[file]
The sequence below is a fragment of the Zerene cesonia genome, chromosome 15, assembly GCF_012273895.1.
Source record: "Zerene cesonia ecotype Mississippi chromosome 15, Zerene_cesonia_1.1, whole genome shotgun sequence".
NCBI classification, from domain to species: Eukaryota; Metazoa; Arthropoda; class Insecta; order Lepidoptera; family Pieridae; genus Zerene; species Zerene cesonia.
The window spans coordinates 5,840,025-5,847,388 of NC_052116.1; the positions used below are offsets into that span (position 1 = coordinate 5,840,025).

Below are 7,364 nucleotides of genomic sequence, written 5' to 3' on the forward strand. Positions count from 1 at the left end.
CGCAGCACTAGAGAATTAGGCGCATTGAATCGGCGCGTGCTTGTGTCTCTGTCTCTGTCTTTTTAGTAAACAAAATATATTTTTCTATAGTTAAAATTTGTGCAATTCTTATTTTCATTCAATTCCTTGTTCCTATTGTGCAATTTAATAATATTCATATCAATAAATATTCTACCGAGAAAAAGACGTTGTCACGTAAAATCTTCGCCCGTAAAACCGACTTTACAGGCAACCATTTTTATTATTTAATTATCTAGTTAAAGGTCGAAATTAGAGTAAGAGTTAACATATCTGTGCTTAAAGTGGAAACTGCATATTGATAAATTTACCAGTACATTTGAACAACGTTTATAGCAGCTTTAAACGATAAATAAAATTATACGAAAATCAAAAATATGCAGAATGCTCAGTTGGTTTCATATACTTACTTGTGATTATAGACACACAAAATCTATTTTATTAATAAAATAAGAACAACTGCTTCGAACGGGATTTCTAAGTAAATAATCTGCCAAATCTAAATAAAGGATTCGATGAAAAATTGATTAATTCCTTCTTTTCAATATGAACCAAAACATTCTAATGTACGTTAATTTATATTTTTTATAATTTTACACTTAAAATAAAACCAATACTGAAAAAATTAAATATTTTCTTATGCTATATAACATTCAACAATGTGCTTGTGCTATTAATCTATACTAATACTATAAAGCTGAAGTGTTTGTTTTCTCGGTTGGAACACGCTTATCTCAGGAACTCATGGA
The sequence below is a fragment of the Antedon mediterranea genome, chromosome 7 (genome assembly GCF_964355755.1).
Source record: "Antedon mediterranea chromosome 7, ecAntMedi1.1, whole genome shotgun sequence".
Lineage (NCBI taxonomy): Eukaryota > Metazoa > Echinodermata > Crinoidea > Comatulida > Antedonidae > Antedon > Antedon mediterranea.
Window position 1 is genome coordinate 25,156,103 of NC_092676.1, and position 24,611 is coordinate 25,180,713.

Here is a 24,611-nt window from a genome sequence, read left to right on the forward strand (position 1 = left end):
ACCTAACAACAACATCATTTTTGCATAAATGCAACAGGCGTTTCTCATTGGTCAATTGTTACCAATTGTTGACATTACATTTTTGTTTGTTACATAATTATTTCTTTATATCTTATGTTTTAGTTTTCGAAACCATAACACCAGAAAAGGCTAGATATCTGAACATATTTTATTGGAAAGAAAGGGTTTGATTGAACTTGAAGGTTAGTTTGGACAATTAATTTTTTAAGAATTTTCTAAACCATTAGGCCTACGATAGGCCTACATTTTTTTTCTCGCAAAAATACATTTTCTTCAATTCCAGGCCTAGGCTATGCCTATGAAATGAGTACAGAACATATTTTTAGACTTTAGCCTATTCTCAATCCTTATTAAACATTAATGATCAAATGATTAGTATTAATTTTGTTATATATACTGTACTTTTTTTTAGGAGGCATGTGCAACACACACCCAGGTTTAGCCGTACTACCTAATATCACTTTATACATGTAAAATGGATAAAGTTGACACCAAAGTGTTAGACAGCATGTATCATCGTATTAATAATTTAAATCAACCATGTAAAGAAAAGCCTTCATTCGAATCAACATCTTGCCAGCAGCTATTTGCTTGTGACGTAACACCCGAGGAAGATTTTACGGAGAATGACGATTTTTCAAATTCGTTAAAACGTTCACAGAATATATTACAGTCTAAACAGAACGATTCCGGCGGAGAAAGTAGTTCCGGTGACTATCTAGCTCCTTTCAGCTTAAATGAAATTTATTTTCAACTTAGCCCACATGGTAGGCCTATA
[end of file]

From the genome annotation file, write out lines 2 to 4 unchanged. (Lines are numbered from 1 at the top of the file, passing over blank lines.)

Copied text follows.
Source record: "Zerene cesonia ecotype Mississippi chromosome 15, Zerene_cesonia_1.1, whole genome shotgun sequence".
NCBI classification, from domain to species: Eukaryota; Metazoa; Arthropoda; class Insecta; order Lepidoptera; family Pieridae; genus Zerene; species Zerene cesonia.
The window spans coordinates 5,840,025-5,847,388 of NC_052116.1; the positions used below are offsets into that span (position 1 = coordinate 5,840,025).